EDIT:
Quote:

The bitmap graphics were grabbed from the arcade PCB video output by Andy Heike and Nick Vincent with the colour frame grabber
This of course might explain why you seem to think the hardware handles more colors than it does, as the video output will have artifacts resulting in more colors. For example, a C64 handles and outputs 16 colors but the video signal will have way more due to composite artifacts.

dlfrsilver 21 June 2018 21:53

Quote:

Originally Posted by britelite (Post 1249614)
The specs of the graphics format you claim to have extracted.

The specs ? Chunky bitmap (read : PC pixel image format), arbitrary size as opposed to the planar tiles 8x8 also used by the boards.

Ok, then show me how the "21 million" colours are defined in those graphics assets.

But still, you're not answering where you get that "21 million" figure from.

Quote:

EDIT:

This of course might explain why you seem to think the hardware handles more colors than it does, as the video output will have artifacts resulting in more colors. For example, a C64 handles and outputs 16 colors but the video signal will have way more due to composite artifacts.
Ok, even in mame, if you take a screenshot, you'll get it in millions of colors as well.

This because the only mode able to support the amount of colors is this one.

when a game uses 100.000 colors, you must use the 16 millions colors mode at least.

britelite 22 June 2018 08:04

Quote:

Originally Posted by dlfrsilver (Post 1249742)
Ok, even in mame, if you take a screenshot, you'll get it in millions of colors as well.

Indeed, because it always takes a screenshot in truecolor, just like pretty much any other emulator. Doesn't mean the hardware it's emulating handles this amount.

Quote:

when a game uses 100.000 colors, you must use the 16 millions colors mode at least.
Exactly. When the hardware emulated uses ~17bit colors, you can't replicate that properly with indexed modes or 15/16bit hicolor modes.

Anyway, any of this doesn't explain where you get your random "21 million" colors from. So if you're still going to stick to your claim, it would be easier to take you serious if you back your claim up with some proof (as in technical specifications supporting your claim)?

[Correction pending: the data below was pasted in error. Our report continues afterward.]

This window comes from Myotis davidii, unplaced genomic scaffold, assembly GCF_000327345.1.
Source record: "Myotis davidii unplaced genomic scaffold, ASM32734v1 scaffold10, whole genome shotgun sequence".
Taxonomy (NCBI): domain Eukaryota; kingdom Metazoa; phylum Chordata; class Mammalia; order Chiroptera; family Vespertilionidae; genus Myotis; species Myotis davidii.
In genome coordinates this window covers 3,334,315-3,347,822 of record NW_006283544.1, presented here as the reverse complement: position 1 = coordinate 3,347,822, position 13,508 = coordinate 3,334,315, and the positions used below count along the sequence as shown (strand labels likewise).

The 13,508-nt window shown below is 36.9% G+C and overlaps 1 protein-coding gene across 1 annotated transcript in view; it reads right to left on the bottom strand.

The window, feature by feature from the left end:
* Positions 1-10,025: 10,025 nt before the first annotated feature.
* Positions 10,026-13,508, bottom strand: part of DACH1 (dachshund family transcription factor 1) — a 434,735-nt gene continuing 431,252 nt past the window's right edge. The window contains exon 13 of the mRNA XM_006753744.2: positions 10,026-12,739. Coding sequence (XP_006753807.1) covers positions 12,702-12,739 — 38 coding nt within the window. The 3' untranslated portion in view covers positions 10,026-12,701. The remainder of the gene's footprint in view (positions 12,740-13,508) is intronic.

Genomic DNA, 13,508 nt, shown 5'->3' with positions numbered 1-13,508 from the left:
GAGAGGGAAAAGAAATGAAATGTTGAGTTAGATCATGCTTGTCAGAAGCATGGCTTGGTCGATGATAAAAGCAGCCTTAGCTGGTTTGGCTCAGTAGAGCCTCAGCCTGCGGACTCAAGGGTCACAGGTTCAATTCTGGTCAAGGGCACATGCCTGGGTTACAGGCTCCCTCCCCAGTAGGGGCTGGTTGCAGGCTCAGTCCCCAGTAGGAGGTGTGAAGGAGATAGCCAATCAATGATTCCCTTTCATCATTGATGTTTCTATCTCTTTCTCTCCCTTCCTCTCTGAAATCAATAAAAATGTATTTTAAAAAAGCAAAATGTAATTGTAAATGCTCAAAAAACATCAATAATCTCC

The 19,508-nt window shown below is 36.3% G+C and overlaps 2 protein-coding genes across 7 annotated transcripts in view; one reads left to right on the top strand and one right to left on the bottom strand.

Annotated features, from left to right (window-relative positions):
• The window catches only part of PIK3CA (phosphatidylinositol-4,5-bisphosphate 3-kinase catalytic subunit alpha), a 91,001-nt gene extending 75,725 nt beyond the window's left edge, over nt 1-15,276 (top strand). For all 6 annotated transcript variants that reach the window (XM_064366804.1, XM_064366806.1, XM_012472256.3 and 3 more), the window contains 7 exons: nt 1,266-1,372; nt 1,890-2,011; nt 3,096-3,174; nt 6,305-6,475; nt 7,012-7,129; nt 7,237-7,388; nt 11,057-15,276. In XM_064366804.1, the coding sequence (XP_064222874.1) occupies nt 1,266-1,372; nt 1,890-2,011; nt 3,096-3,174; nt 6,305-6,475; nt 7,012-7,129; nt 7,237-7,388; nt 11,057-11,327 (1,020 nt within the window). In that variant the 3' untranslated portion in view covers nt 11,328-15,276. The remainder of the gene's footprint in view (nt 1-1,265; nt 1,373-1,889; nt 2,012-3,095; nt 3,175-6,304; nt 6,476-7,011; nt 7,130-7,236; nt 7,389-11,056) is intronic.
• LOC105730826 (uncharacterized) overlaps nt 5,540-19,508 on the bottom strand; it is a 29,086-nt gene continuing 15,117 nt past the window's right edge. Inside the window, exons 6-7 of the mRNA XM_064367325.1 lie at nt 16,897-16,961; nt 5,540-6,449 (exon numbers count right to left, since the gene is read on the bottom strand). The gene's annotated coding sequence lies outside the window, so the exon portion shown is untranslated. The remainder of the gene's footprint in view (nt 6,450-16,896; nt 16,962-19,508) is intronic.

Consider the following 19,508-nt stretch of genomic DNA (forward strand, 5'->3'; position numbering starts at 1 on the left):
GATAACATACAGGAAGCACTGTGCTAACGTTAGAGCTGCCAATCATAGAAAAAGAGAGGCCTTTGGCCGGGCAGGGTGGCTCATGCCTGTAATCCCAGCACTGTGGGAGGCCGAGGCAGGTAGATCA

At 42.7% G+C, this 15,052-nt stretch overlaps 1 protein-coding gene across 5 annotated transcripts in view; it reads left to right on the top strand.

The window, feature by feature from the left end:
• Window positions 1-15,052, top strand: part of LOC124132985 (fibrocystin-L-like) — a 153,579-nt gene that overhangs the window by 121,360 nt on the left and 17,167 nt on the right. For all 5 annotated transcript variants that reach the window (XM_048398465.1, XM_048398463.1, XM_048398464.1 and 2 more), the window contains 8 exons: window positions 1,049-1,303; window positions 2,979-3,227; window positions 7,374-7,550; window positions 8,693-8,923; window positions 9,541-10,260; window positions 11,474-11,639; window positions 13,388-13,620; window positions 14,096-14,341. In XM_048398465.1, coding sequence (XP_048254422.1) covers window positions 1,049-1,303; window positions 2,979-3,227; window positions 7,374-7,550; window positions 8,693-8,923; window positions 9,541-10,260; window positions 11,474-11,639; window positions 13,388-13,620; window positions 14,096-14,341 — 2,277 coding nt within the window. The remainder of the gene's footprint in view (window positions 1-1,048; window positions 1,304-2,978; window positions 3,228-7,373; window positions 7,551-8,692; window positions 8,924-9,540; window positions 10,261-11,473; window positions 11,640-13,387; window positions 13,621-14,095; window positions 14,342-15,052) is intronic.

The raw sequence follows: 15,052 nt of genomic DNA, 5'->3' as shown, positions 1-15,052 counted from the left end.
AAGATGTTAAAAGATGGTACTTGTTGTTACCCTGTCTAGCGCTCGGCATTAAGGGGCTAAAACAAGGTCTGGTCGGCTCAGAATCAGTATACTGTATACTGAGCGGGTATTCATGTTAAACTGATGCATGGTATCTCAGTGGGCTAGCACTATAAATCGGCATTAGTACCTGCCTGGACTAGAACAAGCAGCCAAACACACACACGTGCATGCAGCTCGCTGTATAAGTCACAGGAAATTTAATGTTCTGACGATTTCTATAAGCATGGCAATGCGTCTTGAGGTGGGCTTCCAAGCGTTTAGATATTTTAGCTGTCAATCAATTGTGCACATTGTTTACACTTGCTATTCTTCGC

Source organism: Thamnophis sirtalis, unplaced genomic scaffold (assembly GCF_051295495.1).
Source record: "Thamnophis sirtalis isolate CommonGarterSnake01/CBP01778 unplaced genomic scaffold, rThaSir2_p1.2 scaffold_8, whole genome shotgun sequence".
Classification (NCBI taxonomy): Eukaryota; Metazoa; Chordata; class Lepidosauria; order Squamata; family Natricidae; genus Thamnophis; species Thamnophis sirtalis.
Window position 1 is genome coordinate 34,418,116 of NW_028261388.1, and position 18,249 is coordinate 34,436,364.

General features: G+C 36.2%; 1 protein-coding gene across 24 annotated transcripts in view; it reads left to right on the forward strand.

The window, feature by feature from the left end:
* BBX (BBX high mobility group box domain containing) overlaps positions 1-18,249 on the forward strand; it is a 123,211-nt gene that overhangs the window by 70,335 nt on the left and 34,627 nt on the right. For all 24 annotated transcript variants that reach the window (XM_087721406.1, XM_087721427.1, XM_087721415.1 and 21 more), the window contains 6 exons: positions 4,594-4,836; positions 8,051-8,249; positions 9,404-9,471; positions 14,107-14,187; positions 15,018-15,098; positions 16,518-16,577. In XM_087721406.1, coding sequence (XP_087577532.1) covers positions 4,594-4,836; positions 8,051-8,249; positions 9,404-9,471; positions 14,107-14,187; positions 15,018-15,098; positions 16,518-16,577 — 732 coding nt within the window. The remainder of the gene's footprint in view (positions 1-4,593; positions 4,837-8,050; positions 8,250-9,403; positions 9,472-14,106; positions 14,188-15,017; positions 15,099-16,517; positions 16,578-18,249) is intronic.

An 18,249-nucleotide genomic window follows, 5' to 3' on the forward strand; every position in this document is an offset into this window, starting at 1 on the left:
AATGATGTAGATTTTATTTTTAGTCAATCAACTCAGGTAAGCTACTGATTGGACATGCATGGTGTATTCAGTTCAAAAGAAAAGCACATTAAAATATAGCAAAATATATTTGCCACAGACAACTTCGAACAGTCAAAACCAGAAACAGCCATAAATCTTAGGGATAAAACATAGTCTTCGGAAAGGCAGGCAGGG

sandruzzo 22 June 2018 08:05

Line of Fire Amiga version use prescaled "bob"?

britelite 22 June 2018 08:21

Quote:

Originally Posted by sandruzzo (Post 1249823)
Line of Fire Amiga version use prescaled "bob"?

It's hard to say, considering the movement seems to be linear, it could very well be possible that the scaling is done "realtime", as in the next step is being calculated offscreen (for the duration of several frames) while moving the previously scaled version on screen. This would at least conserve some memory contrary to having all steps in memory at once.

But I didn't code it, so this is just an educated guess :)

dlfrsilver 22 June 2018 09:05

Quote:

Originally Posted by britelite (Post 1249821)
Indeed, because it always takes a screenshot in truecolor, just like pretty much any other emulator. Doesn't mean the hardware it's emulating handles this amount.

Exactly. When the hardware emulated uses ~17bit colors, you can't replicate that properly with indexed modes or 15/16bit hicolor modes.

Anyway, any of this doesn't explain where you get your random "21 million" colors from. So if you're still going to stick to your claim, it would be easier to take you serious if you back your claim up with some proof (as in technical specifications supporting your claim)?

Mame doesn't support as you noticed the tilemaps or any other game graphics in chunky format.

You can only access the planar parts with the F4 key.

britelite 22 June 2018 09:09

Quote:

Originally Posted by dlfrsilver (Post 1249828)
Mame doesn't support as you noticed the tilemaps or any other game graphics in chunky format.

You can only access the planar parts with the F4 key.

This has absolutely nothing to do with what I said.